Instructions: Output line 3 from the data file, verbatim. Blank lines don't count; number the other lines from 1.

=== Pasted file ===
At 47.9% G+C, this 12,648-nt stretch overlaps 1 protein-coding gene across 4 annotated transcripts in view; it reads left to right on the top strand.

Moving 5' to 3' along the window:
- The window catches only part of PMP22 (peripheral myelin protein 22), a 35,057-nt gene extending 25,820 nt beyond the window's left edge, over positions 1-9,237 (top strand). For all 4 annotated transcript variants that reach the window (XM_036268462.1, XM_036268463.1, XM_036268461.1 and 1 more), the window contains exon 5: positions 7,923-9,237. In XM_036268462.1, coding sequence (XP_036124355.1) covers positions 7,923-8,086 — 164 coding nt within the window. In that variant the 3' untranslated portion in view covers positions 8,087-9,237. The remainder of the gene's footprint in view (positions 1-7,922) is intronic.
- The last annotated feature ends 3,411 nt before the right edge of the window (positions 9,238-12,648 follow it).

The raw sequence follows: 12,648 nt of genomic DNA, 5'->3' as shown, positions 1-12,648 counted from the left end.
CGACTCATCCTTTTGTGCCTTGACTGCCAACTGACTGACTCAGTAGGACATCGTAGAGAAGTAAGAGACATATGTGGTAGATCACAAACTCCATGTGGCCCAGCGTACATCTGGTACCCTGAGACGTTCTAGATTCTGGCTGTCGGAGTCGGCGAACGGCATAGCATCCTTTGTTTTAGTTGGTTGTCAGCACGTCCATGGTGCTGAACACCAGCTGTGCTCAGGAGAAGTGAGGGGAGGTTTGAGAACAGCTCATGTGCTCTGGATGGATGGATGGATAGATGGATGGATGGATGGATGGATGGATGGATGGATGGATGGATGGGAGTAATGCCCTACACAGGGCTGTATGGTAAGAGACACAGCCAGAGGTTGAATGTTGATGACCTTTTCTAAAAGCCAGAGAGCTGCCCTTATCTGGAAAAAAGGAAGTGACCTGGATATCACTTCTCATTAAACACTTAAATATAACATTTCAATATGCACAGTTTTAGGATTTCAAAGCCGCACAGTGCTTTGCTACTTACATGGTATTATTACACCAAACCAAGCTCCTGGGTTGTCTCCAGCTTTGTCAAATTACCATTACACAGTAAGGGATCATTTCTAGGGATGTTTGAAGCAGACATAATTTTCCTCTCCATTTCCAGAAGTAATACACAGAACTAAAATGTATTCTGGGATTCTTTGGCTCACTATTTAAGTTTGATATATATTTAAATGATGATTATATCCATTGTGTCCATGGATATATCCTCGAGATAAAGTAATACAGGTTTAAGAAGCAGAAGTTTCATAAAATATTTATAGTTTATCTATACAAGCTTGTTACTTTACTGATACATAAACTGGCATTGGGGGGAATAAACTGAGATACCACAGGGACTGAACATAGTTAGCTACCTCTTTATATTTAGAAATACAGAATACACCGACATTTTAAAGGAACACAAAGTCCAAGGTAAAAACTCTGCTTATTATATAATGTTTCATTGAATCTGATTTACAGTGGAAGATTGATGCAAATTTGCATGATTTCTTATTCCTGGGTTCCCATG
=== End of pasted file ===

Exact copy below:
- The window catches only part of PMP22 (peripheral myelin protein 22), a 35,057-nt gene extending 25,820 nt beyond the window's left edge, over positions 1-9,237 (top strand). For all 4 annotated transcript variants that reach the window (XM_036268462.1, XM_036268463.1, XM_036268461.1 and 1 more), the window contains exon 5: positions 7,923-9,237. In XM_036268462.1, coding sequence (XP_036124355.1) covers positions 7,923-8,086 — 164 coding nt within the window. In that variant the 3' untranslated portion in view covers positions 8,087-9,237. The remainder of the gene's footprint in view (positions 1-7,922) is intronic.